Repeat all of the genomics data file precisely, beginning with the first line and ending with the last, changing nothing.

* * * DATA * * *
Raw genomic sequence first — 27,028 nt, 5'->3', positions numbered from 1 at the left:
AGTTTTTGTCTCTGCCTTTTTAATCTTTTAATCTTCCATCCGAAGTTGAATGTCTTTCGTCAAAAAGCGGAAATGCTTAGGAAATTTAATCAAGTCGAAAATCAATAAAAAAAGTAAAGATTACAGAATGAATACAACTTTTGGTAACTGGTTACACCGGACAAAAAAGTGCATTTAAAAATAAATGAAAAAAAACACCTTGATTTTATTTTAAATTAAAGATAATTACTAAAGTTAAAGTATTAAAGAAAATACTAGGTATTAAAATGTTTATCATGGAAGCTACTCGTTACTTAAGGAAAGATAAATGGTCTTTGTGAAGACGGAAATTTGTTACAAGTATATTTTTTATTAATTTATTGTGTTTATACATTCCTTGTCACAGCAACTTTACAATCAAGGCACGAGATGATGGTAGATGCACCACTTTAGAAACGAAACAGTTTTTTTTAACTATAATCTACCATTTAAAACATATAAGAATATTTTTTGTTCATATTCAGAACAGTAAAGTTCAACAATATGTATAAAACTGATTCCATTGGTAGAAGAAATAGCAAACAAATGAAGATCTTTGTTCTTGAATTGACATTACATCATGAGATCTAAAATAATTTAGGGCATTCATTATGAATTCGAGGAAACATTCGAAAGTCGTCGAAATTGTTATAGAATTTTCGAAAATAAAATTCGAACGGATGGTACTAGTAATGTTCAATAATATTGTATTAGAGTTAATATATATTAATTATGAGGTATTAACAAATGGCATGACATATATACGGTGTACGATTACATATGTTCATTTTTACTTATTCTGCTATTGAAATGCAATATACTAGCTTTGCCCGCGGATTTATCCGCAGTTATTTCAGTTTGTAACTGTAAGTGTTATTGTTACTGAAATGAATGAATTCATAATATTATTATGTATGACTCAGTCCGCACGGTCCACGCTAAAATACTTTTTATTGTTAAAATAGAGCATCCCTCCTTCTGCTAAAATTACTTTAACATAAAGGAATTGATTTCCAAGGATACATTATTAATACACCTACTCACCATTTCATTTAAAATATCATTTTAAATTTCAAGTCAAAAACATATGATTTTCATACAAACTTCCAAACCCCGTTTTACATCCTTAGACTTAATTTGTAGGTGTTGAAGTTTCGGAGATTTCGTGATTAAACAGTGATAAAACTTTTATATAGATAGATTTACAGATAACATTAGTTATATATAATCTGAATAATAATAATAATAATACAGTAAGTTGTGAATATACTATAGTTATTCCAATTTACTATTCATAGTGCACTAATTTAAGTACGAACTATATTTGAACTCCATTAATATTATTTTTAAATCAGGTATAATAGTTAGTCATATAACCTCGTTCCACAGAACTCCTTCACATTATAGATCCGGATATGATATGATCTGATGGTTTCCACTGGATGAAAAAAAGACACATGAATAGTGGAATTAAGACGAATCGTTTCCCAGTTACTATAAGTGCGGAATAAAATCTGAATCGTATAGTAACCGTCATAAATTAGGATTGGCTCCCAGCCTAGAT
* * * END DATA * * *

Raw genomic sequence first — 27,028 nt, 5'->3', positions numbered from 1 at the left:
AGTTTTTGTCTCTGCCTTTTTAATCTTTTAATCTTCCATCCGAAGTTGAATGTCTTTCGTCAAAAAGCGGAAATGCTTAGGAAATTTAATCAAGTCGAAAATCAATAAAAAAAGTAAAGATTACAGAATGAATACAACTTTTGGTAACTGGTTACACCGGACAAAAAAGTGCATTTAAAAATAAATGAAAAAAAACACCTTGATTTTATTTTAAATTAAAGATAATTACTAAAGTTAAAGTATTAAAGAAAATACTAGGTATTAAAATGTTTATCATGGAAGCTACTCGTTACTTAAGGAAAGATAAATGGTCTTTGTGAAGACGGAAATTTGTTACAAGTATATTTTTTATTAATTTATTGTGTTTATACATTCCTTGTCACAGCAACTTTACAATCAAGGCACGAGATGATGGTAGATGCACCACTTTAGAAACGAAACAGTTTTTTTTAACTATAATCTACCATTTAAAACATATAAGAATATTTTTTGTTCATATTCAGAACAGTAAAGTTCAACAATATGTATAAAACTGATTCCATTGGTAGAAGAAATAGCAAACAAATGAAGATCTTTGTTCTTGAATTGACATTACATCATGAGATCTAAAATAATTTAGGGCATTCATTATGAATTCGAGGAAACATTCGAAAGTCGTCGAAATTGTTATAGAATTTTCGAAAATAAAATTCGAACGGATGGTACTAGTAATGTTCAATAATATTGTATTAGAGTTAATATATATTAATTATGAGGTATTAACAAATGGCATGACATATATACGGTGTACGATTACATATGTTCATTTTTACTTATTCTGCTATTGAAATGCAATATACTAGCTTTGCCCGCGGATTTATCCGCAGTTATTTCAGTTTGTAACTGTAAGTGTTATTGTTACTGAAATGAATGAATTCATAATATTATTATGTATGACTCAGTCCGCACGGTCCACGCTAAAATACTTTTTATTGTTAAAATAGAGCATCCCTCCTTCTGCTAAAATTACTTTAACATAAAGGAATTGATTTCCAAGGATACATTATTAATACACCTACTCACCATTTCATTTAAAATATCATTTTAAATTTCAAGTCAAAAACATATGATTTTCATACAAACTTCCAAACCCCGTTTTACATCCTTAGACTTAATTTGTAGGTGTTGAAGTTTCGGAGATTTCGTGATTAAACAGTGATAAAACTTTTATATAGATAGATTTACAGATAACATTAGTTATATATAATCTGAATAATAATAATAATAATACAGTAAGTTGTGAATATACTATAGTTATTCCAATTTACTATTCATAGTGCACTAATTTAAGTACGAACTATATTTGAACTCCATTAATATTATTTTTAAATCAGGTATAATAGTTAGTCATATAACCTCGTTCCACAGAACTCCTTCACATTATAGATCCGGATATGATATGATCTGATGGTTTCCACTGGATGAAAAAAAGACACATGAATAGTGGAATTAAGACGAATCGTTTCCCAGTTACTATAAGTGCGGAATAAAATCTGAATCGTATAGTAACCGTCATAAATTAGGATTGGCTCCCAGCCTAGAT